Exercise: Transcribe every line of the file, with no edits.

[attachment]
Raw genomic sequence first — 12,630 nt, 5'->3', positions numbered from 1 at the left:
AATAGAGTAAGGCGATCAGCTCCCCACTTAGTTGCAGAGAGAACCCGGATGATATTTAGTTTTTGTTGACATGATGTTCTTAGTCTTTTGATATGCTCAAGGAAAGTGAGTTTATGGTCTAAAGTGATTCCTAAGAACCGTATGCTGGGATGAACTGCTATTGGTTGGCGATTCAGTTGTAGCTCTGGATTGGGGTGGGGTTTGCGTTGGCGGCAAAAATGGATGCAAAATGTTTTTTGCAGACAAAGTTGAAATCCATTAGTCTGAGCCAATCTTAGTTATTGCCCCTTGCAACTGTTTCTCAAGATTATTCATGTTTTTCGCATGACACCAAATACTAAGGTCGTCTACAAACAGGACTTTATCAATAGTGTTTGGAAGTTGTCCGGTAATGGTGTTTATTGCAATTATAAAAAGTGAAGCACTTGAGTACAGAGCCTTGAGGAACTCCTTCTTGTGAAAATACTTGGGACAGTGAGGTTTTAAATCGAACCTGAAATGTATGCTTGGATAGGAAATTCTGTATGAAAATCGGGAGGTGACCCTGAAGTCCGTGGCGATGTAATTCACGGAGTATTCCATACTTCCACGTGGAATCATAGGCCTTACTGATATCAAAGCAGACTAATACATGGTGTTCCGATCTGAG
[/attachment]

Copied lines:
Raw genomic sequence first — 12,630 nt, 5'->3', positions numbered from 1 at the left:
AATAGAGTAAGGCGATCAGCTCCCCACTTAGTTGCAGAGAGAACCCGGATGATATTTAGTTTTTGTTGACATGATGTTCTTAGTCTTTTGATATGCTCAAGGAAAGTGAGTTTATGGTCTAAAGTGATTCCTAAGAACCGTATGCTGGGATGAACTGCTATTGGTTGGCGATTCAGTTGTAGCTCTGGATTGGGGTGGGGTTTGCGTTGGCGGCAAAAATGGATGCAAAATGTTTTTTGCAGACAAAGTTGAAATCCATTAGTCTGAGCCAATCTTAGTTATTGCCCCTTGCAACTGTTTCTCAAGATTATTCATGTTTTTCGCATGACACCAAATACTAAGGTCGTCTACAAACAGGACTTTATCAATAGTGTTTGGAAGTTGTCCGGTAATGGTGTTTATTGCAATTATAAAAAGTGAAGCACTTGAGTACAGAGCCTTGAGGAACTCCTTCTTGTGAAAATACTTGGGACAGTGAGGTTTTAAATCGAACCTGAAATGTATGCTTGGATAGGAAATTCTGTATGAAAATCGGGAGGTGACCCTGAAGTCCGTGGCGATGTAATTCACGGAGTATTCCATACTTCCACGTGGAATCATAGGCCTTACTGATATCAAAGCAGACTAATACATGGTGTTCCGATCTGAG